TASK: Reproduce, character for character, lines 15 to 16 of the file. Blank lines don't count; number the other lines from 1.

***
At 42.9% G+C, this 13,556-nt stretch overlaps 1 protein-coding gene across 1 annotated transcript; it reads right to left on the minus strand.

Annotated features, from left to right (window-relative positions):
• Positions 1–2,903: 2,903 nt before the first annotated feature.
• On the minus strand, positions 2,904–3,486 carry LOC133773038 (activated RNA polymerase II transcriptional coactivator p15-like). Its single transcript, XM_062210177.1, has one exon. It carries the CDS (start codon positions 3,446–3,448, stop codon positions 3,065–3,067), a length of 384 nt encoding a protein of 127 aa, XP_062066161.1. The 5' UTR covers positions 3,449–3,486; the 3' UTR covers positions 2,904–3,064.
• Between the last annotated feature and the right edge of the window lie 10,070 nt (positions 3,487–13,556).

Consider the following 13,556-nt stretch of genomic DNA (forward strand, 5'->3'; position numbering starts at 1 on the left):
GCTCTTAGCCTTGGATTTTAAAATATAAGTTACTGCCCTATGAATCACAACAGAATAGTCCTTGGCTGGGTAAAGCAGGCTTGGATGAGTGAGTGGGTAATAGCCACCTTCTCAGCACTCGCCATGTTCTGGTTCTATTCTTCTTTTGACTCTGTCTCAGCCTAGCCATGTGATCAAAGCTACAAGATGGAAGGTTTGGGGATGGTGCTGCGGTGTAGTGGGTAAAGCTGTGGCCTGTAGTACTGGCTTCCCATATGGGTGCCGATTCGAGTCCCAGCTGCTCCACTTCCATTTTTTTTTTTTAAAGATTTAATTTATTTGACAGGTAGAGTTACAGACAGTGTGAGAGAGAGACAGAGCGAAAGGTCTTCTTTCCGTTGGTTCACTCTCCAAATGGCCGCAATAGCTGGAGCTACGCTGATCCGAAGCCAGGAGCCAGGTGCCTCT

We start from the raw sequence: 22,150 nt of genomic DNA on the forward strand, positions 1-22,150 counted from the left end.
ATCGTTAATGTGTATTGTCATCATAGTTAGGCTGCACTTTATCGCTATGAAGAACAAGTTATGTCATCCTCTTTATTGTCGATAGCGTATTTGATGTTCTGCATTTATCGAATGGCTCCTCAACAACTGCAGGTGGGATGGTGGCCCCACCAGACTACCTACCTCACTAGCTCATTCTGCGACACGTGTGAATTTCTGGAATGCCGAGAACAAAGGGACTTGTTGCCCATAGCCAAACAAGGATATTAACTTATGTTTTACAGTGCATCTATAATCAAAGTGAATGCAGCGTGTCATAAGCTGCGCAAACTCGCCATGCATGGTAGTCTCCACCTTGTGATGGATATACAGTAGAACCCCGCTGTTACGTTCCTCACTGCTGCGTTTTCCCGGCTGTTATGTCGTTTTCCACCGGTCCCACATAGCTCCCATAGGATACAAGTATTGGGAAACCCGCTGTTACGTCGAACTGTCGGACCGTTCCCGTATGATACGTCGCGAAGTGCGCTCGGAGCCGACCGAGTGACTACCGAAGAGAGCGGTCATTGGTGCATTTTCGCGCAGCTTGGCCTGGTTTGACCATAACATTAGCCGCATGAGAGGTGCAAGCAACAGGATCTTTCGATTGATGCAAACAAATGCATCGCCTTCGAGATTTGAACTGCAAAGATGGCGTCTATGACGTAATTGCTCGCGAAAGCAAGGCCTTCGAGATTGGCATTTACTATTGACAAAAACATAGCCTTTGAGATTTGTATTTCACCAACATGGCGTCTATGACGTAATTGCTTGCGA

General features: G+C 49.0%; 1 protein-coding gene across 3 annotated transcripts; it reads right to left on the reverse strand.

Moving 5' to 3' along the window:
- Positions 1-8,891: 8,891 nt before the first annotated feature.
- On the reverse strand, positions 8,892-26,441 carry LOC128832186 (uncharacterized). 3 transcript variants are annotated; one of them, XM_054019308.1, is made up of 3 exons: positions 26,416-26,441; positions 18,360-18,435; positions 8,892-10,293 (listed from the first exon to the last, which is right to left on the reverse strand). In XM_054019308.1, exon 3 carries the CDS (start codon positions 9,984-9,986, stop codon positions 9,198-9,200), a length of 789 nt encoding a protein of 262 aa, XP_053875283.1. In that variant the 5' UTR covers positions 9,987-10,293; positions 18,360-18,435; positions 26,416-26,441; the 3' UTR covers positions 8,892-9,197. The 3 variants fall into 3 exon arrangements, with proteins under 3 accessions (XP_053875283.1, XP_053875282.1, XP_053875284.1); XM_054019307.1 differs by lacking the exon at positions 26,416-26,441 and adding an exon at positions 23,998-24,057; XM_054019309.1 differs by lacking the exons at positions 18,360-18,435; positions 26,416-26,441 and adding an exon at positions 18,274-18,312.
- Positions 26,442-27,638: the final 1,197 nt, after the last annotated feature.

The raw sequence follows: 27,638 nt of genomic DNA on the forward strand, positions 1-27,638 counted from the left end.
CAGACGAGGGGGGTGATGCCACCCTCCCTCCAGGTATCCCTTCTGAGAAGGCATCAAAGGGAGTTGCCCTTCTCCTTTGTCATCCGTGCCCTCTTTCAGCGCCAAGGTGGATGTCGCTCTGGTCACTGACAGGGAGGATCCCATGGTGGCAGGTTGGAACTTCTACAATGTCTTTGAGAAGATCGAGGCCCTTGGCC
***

The raw sequence follows: 27,638 nt of genomic DNA on the forward strand, positions 1-27,638 counted from the left end.
CAGACGAGGGGGGTGATGCCACCCTCCCTCCAGGTATCCCTTCTGAGAAGGCATCAAAGGGAGTTGCCCTTCTCCTTTGTCATCCGTGCCCTCTTTCAGCGCCAAGGTGGATGTCGCTCTGGTCACTGACAGGGAGGATCCCATGGTGGCAGGTTGGAACTTCTACAATGTCTTTGAGAAGATCGAGGCCCTTGGCC